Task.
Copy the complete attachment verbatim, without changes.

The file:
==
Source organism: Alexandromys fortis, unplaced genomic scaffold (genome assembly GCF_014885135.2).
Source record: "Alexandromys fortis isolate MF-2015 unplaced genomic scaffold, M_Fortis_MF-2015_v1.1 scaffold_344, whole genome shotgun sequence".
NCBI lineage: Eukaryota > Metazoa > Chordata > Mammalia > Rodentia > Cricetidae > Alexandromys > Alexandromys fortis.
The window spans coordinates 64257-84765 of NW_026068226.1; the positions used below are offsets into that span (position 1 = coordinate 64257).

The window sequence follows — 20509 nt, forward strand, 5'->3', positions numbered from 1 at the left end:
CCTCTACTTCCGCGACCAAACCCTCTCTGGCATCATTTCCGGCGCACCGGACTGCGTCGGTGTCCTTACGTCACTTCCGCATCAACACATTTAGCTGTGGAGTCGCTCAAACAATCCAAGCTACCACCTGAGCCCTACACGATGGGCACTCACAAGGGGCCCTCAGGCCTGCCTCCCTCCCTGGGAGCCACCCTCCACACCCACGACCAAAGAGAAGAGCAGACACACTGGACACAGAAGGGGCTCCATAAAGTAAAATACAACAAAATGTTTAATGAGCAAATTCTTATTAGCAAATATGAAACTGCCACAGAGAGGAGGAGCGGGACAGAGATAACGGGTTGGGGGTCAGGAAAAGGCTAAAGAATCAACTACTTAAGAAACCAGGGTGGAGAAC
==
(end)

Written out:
Source organism: Alexandromys fortis, unplaced genomic scaffold (genome assembly GCF_014885135.2).
Source record: "Alexandromys fortis isolate MF-2015 unplaced genomic scaffold, M_Fortis_MF-2015_v1.1 scaffold_344, whole genome shotgun sequence".
NCBI lineage: Eukaryota > Metazoa > Chordata > Mammalia > Rodentia > Cricetidae > Alexandromys > Alexandromys fortis.
The window spans coordinates 64257-84765 of NW_026068226.1; the positions used below are offsets into that span (position 1 = coordinate 64257).

The window sequence follows — 20509 nt, forward strand, 5'->3', positions numbered from 1 at the left end:
CCTCTACTTCCGCGACCAAACCCTCTCTGGCATCATTTCCGGCGCACCGGACTGCGTCGGTGTCCTTACGTCACTTCCGCATCAACACATTTAGCTGTGGAGTCGCTCAAACAATCCAAGCTACCACCTGAGCCCTACACGATGGGCACTCACAAGGGGCCCTCAGGCCTGCCTCCCTCCCTGGGAGCCACCCTCCACACCCACGACCAAAGAGAAGAGCAGACACACTGGACACAGAAGGGGCTCCATAAAGTAAAATACAACAAAATGTTTAATGAGCAAATTCTTATTAGCAAATATGAAACTGCCACAGAGAGGAGGAGCGGGACAGAGATAACGGGTTGGGGGTCAGGAAAAGGCTAAAGAATCAACTACTTAAGAAACCAGGGTGGAGAAC